See the paradox here. The upper caste journalists and politicians are often hesitant to acknowledge the backwardness of backward castes. For them, it is an exaggerated talk to divide Hindus. On several occasions, the upper caste lobbies have opposed the demand for removing the 50 per cent limit on the reservation with an argument that such a claim by lower castes for more reservation is not backed up by authentic data about castes. But when the demands for ascertaining authentic information about the population of lower castes and their social, educational and economic conditions are being made, they are opposing such a move. While the upper caste lobbies are giving a weak argument that caste census will breed casteism and divide Hindus, they do not want to touch the question that the caste-based discrimination and privileges predate the process of caste census in India.

Second, caste census is not against secularism. In simple words, a caste census is an act of adding a column and asking OBCs and upper castes to mention their caste and related information. The data collected will greatly help policymakers formulate policies accordingly.

We should not forget that a quarter of India's population comprising SCs and STs are asked to mention their caste and Adivasi identity in the census column. We should not also forget that every person has to give information about her religious identity in the census. If counting who are SCs and STs and seeking information about one's religious identity is compatible with secularism, how could caste census of upper castes and OBCs alone violate secularism?

Third, caste census data will solve several complex problems. Several dominant castes such as Marathas (Maharashtra), Kapus (South India) Gujjars (Rajasthan) and Jats (Haryana) have been demanding their inclusion in the OBC group. The increasing demands for inclusion to the OBC category were done without increasing 27 per cent reservation. For example, some state governments added new castes to the OBC category, but the judiciary later raised questions over these policies. "The authentic information about caste would answer several critical questions regarding", said Kiran Kumar, student leader belonging to All India OBC Students Association (AIOBCSA), University of Hyderabad. The interview with Kiran was conducted on August 10 in New Delhi when activists of AIOBCSA came from all across to country to hold a protest in the national capital for a complete caste census.

Fourth, the hardening of the caste identity and perpetuation of caste-based discrimination is not linked to caste census. True, the process of caste census and enumeration indeed creates and hardens identities. But blaming caste census for casteism is also an untenable argument. In his book 'Caste, Society and Politics in India from the Eighteenth Century to the Modern Age' (1999), noted historian Susan Bayly gives textual evidence predating the beginning of the process of caste census. The author says that caste has been a "real" and "active part" of India for centuries. Thousands of years before the coming of the British and the caste census, the caste ideals were written in Rig Veda. The Gita, Manusmriti also propagated the principles of caste as a universal law of life.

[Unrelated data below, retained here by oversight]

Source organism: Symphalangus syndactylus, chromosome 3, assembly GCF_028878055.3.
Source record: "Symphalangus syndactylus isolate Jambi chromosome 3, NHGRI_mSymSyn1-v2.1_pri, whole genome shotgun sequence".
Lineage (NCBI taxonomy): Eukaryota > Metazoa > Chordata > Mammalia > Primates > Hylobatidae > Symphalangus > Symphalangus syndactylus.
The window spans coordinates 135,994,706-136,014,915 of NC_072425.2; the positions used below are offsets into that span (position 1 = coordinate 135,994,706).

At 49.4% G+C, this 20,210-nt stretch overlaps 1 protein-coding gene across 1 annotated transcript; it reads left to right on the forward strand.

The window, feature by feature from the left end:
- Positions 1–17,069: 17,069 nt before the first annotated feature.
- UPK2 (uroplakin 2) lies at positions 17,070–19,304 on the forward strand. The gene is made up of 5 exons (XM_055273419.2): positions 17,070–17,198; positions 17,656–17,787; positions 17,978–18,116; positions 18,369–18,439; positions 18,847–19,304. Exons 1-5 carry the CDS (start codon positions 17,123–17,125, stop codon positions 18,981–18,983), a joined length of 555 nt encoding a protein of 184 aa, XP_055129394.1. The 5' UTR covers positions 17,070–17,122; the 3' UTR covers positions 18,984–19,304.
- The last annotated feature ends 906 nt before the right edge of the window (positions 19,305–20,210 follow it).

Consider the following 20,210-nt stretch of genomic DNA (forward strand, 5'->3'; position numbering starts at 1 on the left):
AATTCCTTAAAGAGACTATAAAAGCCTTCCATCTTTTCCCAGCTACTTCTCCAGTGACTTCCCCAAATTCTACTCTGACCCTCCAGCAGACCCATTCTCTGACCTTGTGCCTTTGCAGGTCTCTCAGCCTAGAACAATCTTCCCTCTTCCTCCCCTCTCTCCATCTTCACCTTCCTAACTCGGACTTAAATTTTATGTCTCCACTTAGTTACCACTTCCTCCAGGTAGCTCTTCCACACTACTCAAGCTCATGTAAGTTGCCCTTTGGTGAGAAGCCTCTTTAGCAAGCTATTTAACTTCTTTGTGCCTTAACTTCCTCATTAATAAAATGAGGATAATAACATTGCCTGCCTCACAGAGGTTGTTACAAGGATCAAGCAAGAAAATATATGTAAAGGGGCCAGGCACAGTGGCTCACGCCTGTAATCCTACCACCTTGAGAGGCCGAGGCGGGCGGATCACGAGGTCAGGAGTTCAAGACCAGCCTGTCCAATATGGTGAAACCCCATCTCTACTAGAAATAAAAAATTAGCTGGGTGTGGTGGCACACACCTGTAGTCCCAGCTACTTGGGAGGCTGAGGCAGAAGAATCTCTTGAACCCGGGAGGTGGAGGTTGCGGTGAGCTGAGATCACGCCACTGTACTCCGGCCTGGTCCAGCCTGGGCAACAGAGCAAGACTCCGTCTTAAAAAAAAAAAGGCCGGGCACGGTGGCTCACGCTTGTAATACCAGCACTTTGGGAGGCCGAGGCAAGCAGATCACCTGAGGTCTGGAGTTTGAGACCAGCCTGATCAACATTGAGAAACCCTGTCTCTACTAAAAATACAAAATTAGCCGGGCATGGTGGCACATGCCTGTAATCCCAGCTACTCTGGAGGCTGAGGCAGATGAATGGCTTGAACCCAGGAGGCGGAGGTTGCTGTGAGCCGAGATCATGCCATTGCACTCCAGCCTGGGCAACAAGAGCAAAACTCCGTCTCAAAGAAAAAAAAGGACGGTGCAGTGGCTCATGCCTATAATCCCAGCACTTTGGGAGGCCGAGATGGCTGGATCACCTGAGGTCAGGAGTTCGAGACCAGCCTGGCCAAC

Fifth, caste data will help the oppressed castes and community get their rights. Holding a meeting in Patna on Tuesday, Pasmanda leaders of Bihar linked the caste census to development projects. Senior journalist, writer and former Member of Parliament Ali Anwar released a booklet on the occasion that demolishing several myths of upper caste media.

The booklet says that the Hindutva forces are far ahead of anyone else in playing the caste card. For example, the Gujarat government a long time back got the caste of Narendra Modi included in the OBC list. While distributing tickets, caste factors are never missed by the Hindutva parties. Even during the campaign, caste card is played to woo voters by saffron outfits. For instance, the caste of Prime Minister Narendra Modi was used in the Bihar Assembly Elections for gaining the votes of backward castes. Speaking to journalists, Ali Anwar, the author of the widely cited book 'Masawat ki Jung' or the Quest for Equality, said that 85 per cent of the majority in the country are deprived of getting their rights. "Our rights have been taken back. 85 per of the people have been labelled as a minority, while the real minority owns all the resources. Our share in public sectors is not given while in public sectors we are not there".

It is heartening that the forces belonging to social justice ideology have become active in demanding caste census. It is a positive change that chief minister Nitish Kumar and leader of opposition Tejashwi Yadav came together to demand caste census from the Prime Minister.

Not only politicians but all the secular and democratic forces have to join hands in demanding caste census. Replacing anti-people and hate-based Hindutva ideology with the egalitarian ideal of social justice requires demands a lot of effort and struggle.

(Abhay Kumar is a Delhi-based independent journalist and writer. Besides, he teaches Political Science and Urdu. His broad areas of interest include Minority Rights and Social Justice. He can be contacted at debatingissues@gmail.com)